Indonesia is set for a major transformation in the field of bureaucracy after their attempt to replace two ranks of civil servants with artificial intelligence (AI) in 2020. Indonesian President Joko Widodo on Thursday had ordered the government authorities to implement the policy in a bid to reduce red-tapism.
Widodo’s order is an attempt to boost investment in a country which has suffered economic loss worth $5.2 billion due to the extensive manmade forest and land fires affecting at least eight provinces. On November 28, the Indonesian President addressed top executives of big companies and laid out a plan to attract investors. Widodo, who started his new five-year term in October, emphasised on the transformation of the economic structure during the address.
The Indonesian President wants a paradigm shift from the country’s reliance on natural resources to higher-end manufacturing. Widodo said that focus on the production of electric vehicles and use of the raw materials, which are mostly exported, in such industries will change the structure. Widodo, for his second-term plan, seemed to avoid putting all eggs in one basket and divest it in different industries.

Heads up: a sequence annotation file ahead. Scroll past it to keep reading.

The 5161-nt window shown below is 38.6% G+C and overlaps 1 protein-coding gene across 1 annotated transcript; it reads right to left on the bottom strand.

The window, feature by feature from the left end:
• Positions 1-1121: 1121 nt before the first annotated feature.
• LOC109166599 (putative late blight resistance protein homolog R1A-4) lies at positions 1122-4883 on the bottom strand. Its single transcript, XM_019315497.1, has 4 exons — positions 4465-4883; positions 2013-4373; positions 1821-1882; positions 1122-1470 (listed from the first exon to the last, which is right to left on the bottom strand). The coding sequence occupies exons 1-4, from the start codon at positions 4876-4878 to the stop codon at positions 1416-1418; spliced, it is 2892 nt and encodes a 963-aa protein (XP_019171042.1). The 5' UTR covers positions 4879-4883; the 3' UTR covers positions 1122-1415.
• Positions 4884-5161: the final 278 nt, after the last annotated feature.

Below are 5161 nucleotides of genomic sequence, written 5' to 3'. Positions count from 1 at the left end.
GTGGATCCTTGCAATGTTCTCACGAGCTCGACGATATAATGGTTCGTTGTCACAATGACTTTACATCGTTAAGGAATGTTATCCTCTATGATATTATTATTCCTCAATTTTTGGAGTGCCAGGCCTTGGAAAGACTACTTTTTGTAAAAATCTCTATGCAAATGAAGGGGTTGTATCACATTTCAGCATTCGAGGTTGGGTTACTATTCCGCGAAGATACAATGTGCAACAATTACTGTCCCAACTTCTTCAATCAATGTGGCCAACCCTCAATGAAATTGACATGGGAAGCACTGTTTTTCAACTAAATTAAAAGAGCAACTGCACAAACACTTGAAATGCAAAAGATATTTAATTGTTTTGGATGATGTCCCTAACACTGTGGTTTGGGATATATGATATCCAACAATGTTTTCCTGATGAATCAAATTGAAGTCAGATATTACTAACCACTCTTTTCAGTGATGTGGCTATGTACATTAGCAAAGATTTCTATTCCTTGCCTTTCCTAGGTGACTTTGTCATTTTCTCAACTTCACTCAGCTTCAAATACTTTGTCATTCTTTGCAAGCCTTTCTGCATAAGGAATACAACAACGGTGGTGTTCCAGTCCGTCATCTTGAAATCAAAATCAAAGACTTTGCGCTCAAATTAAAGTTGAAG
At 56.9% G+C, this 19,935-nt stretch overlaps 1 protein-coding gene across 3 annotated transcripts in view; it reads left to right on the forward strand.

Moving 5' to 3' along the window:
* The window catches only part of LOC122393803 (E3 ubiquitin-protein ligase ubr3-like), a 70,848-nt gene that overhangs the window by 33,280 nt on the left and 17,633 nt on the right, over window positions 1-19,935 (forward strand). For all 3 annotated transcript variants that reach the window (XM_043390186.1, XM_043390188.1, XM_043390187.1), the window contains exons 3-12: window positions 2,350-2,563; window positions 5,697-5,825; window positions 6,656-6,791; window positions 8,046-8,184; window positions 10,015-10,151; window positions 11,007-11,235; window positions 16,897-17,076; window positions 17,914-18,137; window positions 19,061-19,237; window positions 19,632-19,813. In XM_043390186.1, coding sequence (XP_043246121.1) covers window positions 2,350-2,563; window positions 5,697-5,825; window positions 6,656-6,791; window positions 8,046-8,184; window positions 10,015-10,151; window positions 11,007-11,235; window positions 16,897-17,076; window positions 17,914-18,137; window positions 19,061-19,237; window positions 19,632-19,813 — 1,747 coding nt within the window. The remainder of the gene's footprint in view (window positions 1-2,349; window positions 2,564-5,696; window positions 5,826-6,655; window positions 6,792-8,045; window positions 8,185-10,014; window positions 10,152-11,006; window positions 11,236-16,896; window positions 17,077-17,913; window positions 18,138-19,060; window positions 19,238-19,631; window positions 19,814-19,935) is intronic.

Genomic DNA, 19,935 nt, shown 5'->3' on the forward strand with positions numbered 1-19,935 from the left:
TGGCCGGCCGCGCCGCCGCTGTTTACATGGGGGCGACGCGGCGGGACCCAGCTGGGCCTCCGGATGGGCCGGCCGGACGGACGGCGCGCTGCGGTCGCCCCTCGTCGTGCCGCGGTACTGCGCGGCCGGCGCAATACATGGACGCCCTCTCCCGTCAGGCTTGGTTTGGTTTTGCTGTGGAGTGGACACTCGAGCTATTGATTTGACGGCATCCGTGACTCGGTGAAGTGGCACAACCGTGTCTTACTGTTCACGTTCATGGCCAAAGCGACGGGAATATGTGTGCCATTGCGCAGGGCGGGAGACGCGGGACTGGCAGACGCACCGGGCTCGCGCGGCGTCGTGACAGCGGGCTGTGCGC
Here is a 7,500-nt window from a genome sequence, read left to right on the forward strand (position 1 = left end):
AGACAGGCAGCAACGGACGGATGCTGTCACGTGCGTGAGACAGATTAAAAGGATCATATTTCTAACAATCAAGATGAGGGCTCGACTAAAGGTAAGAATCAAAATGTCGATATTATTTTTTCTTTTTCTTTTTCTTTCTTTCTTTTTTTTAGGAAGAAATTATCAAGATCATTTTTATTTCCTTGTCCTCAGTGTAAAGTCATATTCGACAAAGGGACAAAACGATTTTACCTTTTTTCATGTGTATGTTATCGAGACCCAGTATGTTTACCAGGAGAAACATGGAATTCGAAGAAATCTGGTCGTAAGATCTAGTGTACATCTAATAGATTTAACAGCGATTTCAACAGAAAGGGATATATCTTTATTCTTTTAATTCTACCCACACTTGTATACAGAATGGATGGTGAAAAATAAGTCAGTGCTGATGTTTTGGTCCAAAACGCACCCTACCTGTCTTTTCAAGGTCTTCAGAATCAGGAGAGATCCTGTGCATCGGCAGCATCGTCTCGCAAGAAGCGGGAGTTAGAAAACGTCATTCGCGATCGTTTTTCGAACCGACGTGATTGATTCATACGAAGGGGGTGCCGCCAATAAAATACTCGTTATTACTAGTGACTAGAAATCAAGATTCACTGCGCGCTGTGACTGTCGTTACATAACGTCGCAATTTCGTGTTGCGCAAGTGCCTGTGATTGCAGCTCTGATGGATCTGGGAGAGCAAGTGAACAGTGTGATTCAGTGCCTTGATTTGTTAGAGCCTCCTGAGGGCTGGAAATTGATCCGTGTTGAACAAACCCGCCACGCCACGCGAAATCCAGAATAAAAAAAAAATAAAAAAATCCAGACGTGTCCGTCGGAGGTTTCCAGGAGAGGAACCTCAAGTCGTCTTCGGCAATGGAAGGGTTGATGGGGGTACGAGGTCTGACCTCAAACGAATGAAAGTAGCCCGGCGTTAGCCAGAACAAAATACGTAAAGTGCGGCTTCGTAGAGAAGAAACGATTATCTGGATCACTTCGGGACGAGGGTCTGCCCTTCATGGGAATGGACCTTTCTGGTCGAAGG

But Widodo’s plan would need foreign investment and red-tapism has always worked as a hindrance for investors. To avoid such obstacles, Widodo decided to replace echelon III and IV officials of bureaucracy with AI to improve the business climate of Indonesia. According to media reports, the Indonesian government may introduce the bill next month to replace two positions of civil servants with AI.
Though Widodo’s decision needs parliamentary approval, his ruling coalition controls 74 per cent of the seats in parliament and pushing the legislation won’t be difficult. The implementation of AI replacing civil servants will apparently transform the top four tiers of government agencies into two. Details regarding the guidance on AI and the specific roles to be removed have not been disclosed yet. The efforts to boost the economy are being made by the government amid the damage due to fires which was equivalent to 0.5 per cent of Gross Domestic Product (GDP), that relies on agriculture, transportation, trade, industry, and environmental sectors.